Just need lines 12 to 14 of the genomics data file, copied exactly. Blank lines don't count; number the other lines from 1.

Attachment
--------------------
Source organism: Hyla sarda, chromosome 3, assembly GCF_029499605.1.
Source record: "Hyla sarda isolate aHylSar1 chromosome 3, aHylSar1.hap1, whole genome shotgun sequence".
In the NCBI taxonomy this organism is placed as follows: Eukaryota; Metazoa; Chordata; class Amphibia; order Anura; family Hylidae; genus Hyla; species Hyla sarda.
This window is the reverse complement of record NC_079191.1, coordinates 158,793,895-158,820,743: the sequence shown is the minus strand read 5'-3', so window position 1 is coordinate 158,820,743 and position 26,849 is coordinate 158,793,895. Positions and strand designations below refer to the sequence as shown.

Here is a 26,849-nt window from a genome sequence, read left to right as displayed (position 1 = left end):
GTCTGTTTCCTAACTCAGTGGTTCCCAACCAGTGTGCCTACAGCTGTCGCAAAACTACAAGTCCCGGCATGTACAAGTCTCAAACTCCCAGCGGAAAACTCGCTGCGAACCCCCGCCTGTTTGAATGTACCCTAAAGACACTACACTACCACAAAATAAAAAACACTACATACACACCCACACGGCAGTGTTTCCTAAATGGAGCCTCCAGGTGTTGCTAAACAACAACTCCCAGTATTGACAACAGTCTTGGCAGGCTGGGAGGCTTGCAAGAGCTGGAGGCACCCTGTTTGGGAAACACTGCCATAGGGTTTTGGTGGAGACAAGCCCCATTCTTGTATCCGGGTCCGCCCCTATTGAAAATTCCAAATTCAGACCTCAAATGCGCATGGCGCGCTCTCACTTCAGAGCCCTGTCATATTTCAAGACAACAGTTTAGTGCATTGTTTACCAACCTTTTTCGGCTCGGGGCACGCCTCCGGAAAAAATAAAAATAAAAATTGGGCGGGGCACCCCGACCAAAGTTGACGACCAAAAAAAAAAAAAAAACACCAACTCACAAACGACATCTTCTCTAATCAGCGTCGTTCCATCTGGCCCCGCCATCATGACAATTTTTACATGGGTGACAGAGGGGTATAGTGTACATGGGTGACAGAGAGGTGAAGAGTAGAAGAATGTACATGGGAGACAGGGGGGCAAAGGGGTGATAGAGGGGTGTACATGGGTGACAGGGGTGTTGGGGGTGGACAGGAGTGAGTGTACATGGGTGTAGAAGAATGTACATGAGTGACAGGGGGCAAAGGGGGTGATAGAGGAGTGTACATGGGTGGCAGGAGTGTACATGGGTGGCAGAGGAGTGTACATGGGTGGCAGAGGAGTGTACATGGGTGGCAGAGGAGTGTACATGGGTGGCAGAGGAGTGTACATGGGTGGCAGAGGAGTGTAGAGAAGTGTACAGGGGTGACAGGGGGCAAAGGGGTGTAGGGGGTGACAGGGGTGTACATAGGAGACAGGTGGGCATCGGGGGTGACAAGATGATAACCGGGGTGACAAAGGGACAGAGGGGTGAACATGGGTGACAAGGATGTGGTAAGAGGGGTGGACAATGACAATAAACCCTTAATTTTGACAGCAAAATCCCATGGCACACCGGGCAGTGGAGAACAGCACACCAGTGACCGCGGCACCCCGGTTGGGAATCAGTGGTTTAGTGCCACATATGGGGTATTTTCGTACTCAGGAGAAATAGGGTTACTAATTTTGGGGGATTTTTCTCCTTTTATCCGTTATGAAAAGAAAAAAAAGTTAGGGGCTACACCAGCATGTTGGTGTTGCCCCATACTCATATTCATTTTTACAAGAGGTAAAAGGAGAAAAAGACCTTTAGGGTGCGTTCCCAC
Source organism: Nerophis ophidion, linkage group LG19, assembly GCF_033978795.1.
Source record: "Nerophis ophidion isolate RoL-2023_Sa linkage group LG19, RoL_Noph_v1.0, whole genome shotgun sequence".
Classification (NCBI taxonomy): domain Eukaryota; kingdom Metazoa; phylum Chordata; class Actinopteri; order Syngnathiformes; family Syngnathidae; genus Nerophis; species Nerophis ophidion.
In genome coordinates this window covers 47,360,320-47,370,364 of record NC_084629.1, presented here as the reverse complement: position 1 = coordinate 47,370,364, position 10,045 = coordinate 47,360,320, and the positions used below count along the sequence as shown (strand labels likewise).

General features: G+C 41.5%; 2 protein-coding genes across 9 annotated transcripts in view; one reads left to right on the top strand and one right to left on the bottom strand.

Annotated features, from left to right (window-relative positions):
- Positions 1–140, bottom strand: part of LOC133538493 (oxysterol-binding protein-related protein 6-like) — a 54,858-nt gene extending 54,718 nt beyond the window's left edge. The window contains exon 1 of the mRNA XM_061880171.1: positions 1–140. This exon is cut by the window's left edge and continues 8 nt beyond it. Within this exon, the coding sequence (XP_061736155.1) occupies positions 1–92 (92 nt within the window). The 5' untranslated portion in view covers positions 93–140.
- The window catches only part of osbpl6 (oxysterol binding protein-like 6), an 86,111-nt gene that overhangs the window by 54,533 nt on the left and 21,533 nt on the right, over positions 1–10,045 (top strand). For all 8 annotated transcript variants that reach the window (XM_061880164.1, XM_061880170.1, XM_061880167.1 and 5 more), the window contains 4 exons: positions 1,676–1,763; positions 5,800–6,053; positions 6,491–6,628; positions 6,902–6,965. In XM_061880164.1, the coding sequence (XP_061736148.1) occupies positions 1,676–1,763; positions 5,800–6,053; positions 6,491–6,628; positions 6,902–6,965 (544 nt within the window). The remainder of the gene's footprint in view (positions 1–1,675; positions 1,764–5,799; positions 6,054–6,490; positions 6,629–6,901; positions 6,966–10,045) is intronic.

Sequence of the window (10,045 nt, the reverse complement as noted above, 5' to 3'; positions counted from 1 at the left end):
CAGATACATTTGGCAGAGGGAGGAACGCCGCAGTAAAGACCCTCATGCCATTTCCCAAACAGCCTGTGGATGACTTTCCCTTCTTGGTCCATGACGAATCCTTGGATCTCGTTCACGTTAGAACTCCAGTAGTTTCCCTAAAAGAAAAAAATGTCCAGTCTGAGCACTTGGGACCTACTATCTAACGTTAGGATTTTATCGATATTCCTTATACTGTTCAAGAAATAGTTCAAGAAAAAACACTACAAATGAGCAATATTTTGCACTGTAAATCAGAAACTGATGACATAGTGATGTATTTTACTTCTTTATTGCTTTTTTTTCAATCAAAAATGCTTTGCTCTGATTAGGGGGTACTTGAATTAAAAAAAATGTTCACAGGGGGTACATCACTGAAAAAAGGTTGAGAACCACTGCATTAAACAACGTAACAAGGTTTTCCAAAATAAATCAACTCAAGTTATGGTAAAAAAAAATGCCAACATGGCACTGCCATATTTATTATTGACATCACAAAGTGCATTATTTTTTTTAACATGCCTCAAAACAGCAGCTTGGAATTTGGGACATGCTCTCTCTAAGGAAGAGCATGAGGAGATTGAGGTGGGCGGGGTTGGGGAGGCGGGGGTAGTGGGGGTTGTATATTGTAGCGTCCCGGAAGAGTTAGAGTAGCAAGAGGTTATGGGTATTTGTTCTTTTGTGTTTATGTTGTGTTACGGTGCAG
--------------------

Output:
Annotated features, from left to right (window-relative positions):
- Positions 1–140, bottom strand: part of LOC133538493 (oxysterol-binding protein-related protein 6-like) — a 54,858-nt gene extending 54,718 nt beyond the window's left edge. The window contains exon 1 of the mRNA XM_061880171.1: positions 1–140. This exon is cut by the window's left edge and continues 8 nt beyond it. Within this exon, the coding sequence (XP_061736155.1) occupies positions 1–92 (92 nt within the window). The 5' untranslated portion in view covers positions 93–140.
- The window catches only part of osbpl6 (oxysterol binding protein-like 6), an 86,111-nt gene that overhangs the window by 54,533 nt on the left and 21,533 nt on the right, over positions 1–10,045 (top strand). For all 8 annotated transcript variants that reach the window (XM_061880164.1, XM_061880170.1, XM_061880167.1 and 5 more), the window contains 4 exons: positions 1,676–1,763; positions 5,800–6,053; positions 6,491–6,628; positions 6,902–6,965. In XM_061880164.1, the coding sequence (XP_061736148.1) occupies positions 1,676–1,763; positions 5,800–6,053; positions 6,491–6,628; positions 6,902–6,965 (544 nt within the window). The remainder of the gene's footprint in view (positions 1–1,675; positions 1,764–5,799; positions 6,054–6,490; positions 6,629–6,901; positions 6,966–10,045) is intronic.